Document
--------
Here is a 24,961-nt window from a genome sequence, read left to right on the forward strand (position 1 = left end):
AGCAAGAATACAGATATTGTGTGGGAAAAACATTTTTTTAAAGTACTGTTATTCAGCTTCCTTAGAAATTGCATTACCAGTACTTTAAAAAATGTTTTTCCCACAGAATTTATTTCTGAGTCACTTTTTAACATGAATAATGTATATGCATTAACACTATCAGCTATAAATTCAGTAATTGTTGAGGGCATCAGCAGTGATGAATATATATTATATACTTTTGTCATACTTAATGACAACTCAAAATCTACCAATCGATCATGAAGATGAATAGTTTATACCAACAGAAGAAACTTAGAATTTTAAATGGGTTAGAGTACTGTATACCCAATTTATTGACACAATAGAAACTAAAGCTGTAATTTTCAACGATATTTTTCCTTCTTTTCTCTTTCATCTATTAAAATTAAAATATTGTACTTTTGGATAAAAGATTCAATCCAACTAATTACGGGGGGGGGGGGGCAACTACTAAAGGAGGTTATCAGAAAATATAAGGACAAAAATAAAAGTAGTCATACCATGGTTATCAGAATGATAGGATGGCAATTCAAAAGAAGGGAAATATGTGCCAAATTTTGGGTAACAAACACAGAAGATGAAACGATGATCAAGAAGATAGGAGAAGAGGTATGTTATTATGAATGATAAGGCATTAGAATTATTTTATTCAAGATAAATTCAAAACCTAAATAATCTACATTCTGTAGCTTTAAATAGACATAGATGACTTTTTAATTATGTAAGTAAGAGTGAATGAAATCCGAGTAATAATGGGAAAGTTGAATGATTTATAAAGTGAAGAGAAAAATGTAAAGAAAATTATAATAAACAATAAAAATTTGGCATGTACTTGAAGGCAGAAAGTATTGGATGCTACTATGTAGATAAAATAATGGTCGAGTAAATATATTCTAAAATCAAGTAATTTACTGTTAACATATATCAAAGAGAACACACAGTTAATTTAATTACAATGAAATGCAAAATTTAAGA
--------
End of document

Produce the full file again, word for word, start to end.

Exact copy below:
Here is a 24,961-nt window from a genome sequence, read left to right on the forward strand (position 1 = left end):
AGCAAGAATACAGATATTGTGTGGGAAAAACATTTTTTTAAAGTACTGTTATTCAGCTTCCTTAGAAATTGCATTACCAGTACTTTAAAAAATGTTTTTCCCACAGAATTTATTTCTGAGTCACTTTTTAACATGAATAATGTATATGCATTAACACTATCAGCTATAAATTCAGTAATTGTTGAGGGCATCAGCAGTGATGAATATATATTATATACTTTTGTCATACTTAATGACAACTCAAAATCTACCAATCGATCATGAAGATGAATAGTTTATACCAACAGAAGAAACTTAGAATTTTAAATGGGTTAGAGTACTGTATACCCAATTTATTGACACAATAGAAACTAAAGCTGTAATTTTCAACGATATTTTTCCTTCTTTTCTCTTTCATCTATTAAAATTAAAATATTGTACTTTTGGATAAAAGATTCAATCCAACTAATTACGGGGGGGGGGGGGCAACTACTAAAGGAGGTTATCAGAAAATATAAGGACAAAAATAAAAGTAGTCATACCATGGTTATCAGAATGATAGGATGGCAATTCAAAAGAAGGGAAATATGTGCCAAATTTTGGGTAACAAACACAGAAGATGAAACGATGATCAAGAAGATAGGAGAAGAGGTATGTTATTATGAATGATAAGGCATTAGAATTATTTTATTCAAGATAAATTCAAAACCTAAATAATCTACATTCTGTAGCTTTAAATAGACATAGATGACTTTTTAATTATGTAAGTAAGAGTGAATGAAATCCGAGTAATAATGGGAAAGTTGAATGATTTATAAAGTGAAGAGAAAAATGTAAAGAAAATTATAATAAACAATAAAAATTTGGCATGTACTTGAAGGCAGAAAGTATTGGATGCTACTATGTAGATAAAATAATGGTCGAGTAAATATATTCTAAAATCAAGTAATTTACTGTTAACATATATCAAAGAGAACACACAGTTAATTTAATTACAATGAAATGCAAAATTTAAGA